IT IS ALMOST time for new historic discoveries to be made by a community heritage project based in Cockenzie, now that a new dig location has been announced for next month.

The Waggonway Project by 1722 Waggonway Heritage Group will conduct the Waggonway Dig 2022 at the Coal Fauld.

The Coal Fauld is an area where coal was unloaded, graded and stored prior to its use in the salt pans.

Over three days from September 2 to 4, the team will excavate the area within the Coal Fauld area in Cockenzie, looking for remnants of the Waggonway from its 18th and 19th century phases.

A Waggonway spokesperson said: “We will be hoping to clarify where the Waggonway went within this area and how this depot might have functioned.

“Our thanks go to the owner of the land, who has kindly given permission to dig, and to the businesses adjacent to the site, who we will be working with in the coming weeks to ensure they are not disrupted by the archaeological work.

“As always, this excavation will form part of East Lothian’s Archaeology Fortnight, the annual celebration of history and archaeology which has been so popular in recent years.”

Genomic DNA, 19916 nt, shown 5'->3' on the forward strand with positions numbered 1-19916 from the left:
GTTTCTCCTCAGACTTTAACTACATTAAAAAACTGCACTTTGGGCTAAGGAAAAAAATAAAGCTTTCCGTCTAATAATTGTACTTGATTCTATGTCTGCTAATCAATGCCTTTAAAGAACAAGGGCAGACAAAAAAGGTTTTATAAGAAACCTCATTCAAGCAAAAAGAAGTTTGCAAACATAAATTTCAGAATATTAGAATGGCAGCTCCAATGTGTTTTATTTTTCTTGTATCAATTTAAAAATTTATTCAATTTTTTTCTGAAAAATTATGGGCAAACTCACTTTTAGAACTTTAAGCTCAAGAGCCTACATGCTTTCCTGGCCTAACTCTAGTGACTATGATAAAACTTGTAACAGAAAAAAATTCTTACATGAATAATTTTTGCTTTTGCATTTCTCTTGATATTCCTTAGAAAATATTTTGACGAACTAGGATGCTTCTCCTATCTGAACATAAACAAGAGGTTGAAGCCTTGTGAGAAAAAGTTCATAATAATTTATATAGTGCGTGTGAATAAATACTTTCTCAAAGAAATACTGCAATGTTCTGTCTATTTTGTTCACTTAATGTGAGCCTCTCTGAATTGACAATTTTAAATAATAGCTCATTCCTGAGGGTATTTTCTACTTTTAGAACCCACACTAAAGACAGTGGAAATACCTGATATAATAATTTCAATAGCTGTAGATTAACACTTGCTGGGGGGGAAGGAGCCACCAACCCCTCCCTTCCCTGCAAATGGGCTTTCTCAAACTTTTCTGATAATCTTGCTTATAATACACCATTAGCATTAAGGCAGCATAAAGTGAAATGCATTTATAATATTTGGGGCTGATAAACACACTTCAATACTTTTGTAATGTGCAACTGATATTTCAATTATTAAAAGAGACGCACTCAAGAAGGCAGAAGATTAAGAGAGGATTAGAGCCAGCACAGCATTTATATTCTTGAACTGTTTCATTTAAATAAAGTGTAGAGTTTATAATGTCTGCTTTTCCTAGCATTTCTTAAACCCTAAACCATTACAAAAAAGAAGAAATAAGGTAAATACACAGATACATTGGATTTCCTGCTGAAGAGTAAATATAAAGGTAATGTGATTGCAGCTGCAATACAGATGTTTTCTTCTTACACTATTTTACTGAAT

Last year, archaeologists discovered two sites of national significance – unlike any other in railway archaeology – which they said could “rewrite the understanding” of early wooden railways and salt pans.

Last September, archaeologists and community members from the 1722 Waggonway Project returned to the Tranent Waggonway, where the Waggonway path crosses the Prestonpans battlefield between Cockenzie and Meadowmill, where exploratory digs had been carried out, searching for remnants of the salt and coal industries which were the backbone of the country in the 17th and 18th centuries.

During the dig, in which archaeologists were aiming to find the original track-bed structure, the main trench revealed three wooden railways, each one lying immediately on top of the last in an apparent multiple early upgrade over a short period of time.

Consisting of crudely cut timbers, these upgrades included a change of gauge, from an initial 3ft 3in in the first phase to 4ft 0in in the second and third phases – modern railways are 4ft 8.5in. The discovery had been described as unlike any other in railway archaeology.